Fire & Climate
Fire & Economics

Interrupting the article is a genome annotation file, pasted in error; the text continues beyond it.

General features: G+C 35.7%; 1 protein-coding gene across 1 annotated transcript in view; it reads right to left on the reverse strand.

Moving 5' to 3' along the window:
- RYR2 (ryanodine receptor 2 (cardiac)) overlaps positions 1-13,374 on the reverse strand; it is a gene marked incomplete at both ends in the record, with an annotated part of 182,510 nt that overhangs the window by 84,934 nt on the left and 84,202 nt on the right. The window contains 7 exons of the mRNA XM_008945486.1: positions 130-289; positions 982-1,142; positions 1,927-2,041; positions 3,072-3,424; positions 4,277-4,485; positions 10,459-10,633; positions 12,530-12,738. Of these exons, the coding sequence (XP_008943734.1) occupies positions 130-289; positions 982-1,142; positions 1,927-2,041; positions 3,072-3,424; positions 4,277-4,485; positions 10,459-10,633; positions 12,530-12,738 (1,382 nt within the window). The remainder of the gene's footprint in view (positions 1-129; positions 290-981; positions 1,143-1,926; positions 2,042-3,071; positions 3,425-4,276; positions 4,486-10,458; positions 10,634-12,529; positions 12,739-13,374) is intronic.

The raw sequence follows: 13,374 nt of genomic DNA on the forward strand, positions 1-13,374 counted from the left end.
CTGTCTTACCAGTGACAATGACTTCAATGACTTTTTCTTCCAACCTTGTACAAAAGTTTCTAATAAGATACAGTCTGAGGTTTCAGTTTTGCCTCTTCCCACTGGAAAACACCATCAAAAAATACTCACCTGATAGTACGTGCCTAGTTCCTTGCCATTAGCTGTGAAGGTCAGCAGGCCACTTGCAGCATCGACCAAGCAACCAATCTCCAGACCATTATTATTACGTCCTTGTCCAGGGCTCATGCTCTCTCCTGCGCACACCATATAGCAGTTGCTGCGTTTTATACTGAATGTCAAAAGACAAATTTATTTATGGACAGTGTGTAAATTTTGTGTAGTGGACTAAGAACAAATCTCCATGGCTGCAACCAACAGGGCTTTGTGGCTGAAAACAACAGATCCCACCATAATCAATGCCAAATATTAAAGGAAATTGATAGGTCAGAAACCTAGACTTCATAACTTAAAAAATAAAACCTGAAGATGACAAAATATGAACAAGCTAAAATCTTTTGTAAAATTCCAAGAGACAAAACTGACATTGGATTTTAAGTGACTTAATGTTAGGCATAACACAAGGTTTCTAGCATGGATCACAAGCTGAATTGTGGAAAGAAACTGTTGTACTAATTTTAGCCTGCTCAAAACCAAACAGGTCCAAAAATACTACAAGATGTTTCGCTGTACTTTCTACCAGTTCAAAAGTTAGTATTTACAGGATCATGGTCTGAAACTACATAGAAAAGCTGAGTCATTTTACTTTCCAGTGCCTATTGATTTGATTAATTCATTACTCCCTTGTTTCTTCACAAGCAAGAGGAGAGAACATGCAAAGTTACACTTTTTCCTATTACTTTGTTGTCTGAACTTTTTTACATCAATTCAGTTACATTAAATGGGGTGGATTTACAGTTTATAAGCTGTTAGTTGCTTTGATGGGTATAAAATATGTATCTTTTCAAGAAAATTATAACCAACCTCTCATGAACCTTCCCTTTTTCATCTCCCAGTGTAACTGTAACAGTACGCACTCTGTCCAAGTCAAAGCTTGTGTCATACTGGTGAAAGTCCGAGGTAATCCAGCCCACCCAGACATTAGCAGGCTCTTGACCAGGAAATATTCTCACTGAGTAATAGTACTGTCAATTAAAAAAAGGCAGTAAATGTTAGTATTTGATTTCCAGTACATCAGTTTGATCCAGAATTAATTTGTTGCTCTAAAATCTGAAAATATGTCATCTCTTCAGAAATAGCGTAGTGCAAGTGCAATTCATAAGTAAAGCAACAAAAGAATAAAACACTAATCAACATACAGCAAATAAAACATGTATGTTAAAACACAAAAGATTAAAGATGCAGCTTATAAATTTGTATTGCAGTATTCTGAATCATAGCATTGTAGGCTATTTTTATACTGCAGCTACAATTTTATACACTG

Under the influence of climate change, wildfire regimes are expected to intensify and expand to new areas, increasing threats to natural and socioeconomic assets. We explore the environmental and economic implications for the forest sector of climate-induced changes in wildfire regimes. To retain genericity while considering local determinants, we focus on the regional level and take Mediterranean France as an example. Coupling a bioeconomic forest sector model and a model of wildfire activity, we perform spatially explicit simulations under various levels of radiative forcing. By using a probabilistic framework, we also assess the propagation of several sources of uncertainty to the forest sector, considering both climate-induced uncertainty and the intrinsic stochasticity of the fire process. By the end of the century, summer burned areas increase by up to 55%, causing moderate losses of merchantable timber and forest carbon stocks, with cascading impacts for industrial activities and climate mitigation in the forest sector. Implications for industries remain limited, but we observe price increases, especially for softwoods, as well as spatially differentiated changes in producer welfare. Inter-annual fluctuations explain most of uncertainty in wildfire activity, but their impacts on the forest sector are quickly dampened. Over time, owing to the cumulative nature of wildfire impacts on forest resources, uncertainty related to climate warming, climate models’ response and stochasticity intrinsic to the wildfire phenomenon strongly increase in relative importance. Results reassert the need to consider multiple futures in prospective assessments, including uncertainty inherent to natural processes, often omitted in large-scale economic assessments.